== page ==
US House passes yuan legislation
The US House of Representatives has passed a bill, which will allow it to impose retaliatory tariffs on China.
The bill passed 348 to 79 and included the support of 99 Republicans. However, to become law, the bill would also need to be passed by the Senate and then signed by President Barack Obama.
However, it has not received full approval from the US and has been opposed by the American Chamber of Commerce, who said in an email: “if enacted into law, the chamber does not believe the bill will be effective in achieving its objectives and would fail to create significant US job growth.”
The bill comes after the US continues to express dissatisfaction that China is keeping the value of the yuan low to help its exporters at the expense of overseas competitors.
Trade groups have argued that the yuan, also referred to as the renminbi, is kept up to 40% below what its value should be against the US dollar.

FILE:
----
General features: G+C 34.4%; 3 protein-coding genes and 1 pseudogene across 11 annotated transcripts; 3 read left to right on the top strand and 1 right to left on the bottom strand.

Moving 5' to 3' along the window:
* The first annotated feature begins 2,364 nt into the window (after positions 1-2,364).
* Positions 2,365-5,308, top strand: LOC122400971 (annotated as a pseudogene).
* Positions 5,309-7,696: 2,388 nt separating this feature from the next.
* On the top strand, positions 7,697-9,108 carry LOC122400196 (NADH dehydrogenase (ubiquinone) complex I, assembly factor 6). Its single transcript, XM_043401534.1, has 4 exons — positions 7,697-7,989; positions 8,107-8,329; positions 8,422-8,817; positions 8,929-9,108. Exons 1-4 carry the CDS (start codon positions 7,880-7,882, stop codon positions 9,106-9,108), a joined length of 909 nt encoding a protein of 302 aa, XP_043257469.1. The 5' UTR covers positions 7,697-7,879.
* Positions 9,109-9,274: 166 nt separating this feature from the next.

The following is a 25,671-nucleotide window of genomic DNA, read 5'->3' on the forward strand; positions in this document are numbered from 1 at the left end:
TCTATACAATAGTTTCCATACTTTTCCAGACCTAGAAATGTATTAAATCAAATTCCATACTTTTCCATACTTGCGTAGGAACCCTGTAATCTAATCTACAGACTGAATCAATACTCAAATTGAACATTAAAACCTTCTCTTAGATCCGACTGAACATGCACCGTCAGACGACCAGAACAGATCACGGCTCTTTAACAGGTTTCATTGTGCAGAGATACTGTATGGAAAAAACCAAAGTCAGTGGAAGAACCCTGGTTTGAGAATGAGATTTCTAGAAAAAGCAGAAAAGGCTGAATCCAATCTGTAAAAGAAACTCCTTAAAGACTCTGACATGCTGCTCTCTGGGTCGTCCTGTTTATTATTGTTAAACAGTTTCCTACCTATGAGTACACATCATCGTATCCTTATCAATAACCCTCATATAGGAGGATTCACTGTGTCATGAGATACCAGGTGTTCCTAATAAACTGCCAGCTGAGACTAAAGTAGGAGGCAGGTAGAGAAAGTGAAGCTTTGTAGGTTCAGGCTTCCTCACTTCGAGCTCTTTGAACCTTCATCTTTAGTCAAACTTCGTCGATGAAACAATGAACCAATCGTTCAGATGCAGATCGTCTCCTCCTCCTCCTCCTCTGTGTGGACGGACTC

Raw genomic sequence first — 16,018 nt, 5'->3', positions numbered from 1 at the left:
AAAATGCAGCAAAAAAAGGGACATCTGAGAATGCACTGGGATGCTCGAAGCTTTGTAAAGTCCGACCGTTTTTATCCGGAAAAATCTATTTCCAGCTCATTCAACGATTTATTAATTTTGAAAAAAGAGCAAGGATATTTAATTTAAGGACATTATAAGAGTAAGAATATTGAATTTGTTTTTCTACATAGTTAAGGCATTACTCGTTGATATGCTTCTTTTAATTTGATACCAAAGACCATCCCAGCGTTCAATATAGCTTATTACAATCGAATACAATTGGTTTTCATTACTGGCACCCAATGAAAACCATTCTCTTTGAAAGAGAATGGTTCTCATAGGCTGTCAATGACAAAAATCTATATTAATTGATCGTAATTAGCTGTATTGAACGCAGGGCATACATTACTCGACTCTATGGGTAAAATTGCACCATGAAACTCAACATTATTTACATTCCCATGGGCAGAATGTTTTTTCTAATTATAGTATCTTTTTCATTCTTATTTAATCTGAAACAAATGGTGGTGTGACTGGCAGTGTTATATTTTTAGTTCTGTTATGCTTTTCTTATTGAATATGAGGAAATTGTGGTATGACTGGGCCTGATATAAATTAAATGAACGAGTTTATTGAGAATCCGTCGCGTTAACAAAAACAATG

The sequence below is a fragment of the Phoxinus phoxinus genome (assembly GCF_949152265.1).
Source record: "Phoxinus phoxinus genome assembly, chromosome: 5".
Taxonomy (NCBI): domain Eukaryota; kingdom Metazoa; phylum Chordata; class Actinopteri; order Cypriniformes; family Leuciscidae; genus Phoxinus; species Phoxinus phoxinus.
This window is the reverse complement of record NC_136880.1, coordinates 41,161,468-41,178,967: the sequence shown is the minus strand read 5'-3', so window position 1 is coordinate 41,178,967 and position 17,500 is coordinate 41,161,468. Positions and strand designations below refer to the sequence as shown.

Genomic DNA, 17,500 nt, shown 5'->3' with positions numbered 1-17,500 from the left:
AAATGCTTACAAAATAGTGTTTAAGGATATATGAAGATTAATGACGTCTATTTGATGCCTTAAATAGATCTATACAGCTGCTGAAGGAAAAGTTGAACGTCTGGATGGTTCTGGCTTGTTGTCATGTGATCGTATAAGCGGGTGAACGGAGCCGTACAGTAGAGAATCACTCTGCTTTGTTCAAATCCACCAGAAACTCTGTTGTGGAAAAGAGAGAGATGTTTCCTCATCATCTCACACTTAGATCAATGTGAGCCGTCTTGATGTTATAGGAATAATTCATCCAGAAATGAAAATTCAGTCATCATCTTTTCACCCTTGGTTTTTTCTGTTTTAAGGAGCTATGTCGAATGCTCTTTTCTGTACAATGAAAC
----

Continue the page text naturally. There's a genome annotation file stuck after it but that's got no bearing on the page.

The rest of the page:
In June, Beijing loosened its currency peg and, while the move was welcomed, the US said the yuan had appreciated around 2% against the dollar since that time.
Many have already referred to China as a currency manipulator.
However, China has previously said keeping the yuan stable is “an important contribution” to global recovery and if the yuan appreciates by 20% to 40%, China is concerned that many companies will go bankrupt.
However, the US argues that the weak yuan is responsible for driving US manufacturers out of business and the loss of thousands of US jobs.
The bill, though, has angered Beijing, who has said the bill contravened World Trade Organisation (WTO) rules.